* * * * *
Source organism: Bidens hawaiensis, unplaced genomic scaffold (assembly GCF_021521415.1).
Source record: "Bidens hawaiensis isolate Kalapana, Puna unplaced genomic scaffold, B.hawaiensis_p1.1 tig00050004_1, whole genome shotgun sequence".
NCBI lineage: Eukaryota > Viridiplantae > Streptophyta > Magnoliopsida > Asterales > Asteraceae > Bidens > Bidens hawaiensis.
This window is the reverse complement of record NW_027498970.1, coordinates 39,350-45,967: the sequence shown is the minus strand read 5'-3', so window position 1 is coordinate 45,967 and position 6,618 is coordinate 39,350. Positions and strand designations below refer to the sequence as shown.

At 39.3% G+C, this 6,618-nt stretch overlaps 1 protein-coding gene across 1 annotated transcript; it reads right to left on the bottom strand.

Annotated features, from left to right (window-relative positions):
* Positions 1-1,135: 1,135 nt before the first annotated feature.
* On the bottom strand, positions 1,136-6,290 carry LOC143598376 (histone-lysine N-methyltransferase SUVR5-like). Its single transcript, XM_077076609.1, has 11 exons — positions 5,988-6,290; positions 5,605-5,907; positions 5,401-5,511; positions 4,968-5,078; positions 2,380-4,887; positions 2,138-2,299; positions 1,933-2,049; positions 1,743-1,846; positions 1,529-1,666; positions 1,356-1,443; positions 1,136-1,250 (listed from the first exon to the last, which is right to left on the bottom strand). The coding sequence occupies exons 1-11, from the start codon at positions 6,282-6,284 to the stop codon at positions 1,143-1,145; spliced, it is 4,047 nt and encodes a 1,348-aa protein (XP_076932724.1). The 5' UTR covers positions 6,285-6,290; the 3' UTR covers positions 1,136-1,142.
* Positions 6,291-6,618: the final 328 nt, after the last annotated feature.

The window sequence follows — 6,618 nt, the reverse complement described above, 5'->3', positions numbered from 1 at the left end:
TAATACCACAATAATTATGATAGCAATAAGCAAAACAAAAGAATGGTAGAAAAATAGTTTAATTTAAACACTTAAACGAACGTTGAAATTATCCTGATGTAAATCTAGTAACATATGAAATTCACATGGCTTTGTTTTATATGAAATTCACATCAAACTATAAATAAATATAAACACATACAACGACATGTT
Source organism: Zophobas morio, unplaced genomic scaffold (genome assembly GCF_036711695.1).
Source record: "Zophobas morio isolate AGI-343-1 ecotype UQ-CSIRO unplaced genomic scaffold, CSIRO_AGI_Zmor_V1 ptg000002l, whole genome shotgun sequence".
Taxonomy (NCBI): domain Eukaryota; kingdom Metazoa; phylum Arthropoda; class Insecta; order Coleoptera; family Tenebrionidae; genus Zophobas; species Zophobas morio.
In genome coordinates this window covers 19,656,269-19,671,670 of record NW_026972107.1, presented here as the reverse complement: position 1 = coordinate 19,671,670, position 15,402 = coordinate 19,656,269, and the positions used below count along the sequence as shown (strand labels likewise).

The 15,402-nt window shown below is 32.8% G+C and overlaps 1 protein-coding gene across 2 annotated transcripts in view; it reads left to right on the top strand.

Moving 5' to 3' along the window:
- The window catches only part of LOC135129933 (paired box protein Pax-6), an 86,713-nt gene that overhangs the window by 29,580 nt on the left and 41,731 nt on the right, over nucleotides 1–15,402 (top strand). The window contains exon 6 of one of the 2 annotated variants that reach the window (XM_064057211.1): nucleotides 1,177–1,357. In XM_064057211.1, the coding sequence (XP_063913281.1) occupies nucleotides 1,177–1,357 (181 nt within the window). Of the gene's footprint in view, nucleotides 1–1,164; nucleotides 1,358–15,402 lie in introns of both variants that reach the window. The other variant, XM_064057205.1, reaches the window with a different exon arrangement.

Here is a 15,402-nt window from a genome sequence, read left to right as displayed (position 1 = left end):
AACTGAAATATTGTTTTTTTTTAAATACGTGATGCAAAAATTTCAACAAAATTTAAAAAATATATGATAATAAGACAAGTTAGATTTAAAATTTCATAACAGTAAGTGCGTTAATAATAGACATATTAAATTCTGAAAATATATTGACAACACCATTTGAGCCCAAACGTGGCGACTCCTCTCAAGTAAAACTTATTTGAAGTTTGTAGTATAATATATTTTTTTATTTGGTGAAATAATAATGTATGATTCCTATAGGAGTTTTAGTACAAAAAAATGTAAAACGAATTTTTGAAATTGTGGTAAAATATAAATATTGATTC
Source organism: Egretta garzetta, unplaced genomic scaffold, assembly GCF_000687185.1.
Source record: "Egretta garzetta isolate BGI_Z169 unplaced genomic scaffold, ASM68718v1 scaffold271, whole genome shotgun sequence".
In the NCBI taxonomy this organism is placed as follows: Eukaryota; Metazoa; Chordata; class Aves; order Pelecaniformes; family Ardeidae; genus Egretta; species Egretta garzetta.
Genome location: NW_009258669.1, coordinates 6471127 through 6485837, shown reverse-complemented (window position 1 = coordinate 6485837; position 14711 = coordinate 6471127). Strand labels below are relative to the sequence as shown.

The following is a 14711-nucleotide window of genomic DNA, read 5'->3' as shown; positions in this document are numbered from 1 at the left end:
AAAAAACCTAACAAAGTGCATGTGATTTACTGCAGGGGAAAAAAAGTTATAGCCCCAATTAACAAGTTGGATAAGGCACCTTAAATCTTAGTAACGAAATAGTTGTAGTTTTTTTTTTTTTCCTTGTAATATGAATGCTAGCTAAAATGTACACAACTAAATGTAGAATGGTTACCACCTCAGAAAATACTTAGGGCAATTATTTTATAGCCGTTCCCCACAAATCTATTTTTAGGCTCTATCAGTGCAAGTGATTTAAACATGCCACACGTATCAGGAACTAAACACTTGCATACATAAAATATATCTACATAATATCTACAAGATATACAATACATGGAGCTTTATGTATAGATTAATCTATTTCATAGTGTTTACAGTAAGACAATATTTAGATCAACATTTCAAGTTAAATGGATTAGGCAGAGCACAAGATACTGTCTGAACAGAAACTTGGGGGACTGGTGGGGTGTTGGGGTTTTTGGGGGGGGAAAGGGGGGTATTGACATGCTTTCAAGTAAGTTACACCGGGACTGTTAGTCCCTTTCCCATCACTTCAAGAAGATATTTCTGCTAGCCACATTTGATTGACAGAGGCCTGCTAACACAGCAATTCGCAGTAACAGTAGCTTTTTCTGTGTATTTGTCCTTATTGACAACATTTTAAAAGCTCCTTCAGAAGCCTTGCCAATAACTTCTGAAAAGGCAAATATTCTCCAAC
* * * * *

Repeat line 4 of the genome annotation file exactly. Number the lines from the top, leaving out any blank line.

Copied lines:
This window is the reverse complement of record NW_027498970.1, coordinates 39,350-45,967: the sequence shown is the minus strand read 5'-3', so window position 1 is coordinate 45,967 and position 6,618 is coordinate 39,350. Positions and strand designations below refer to the sequence as shown.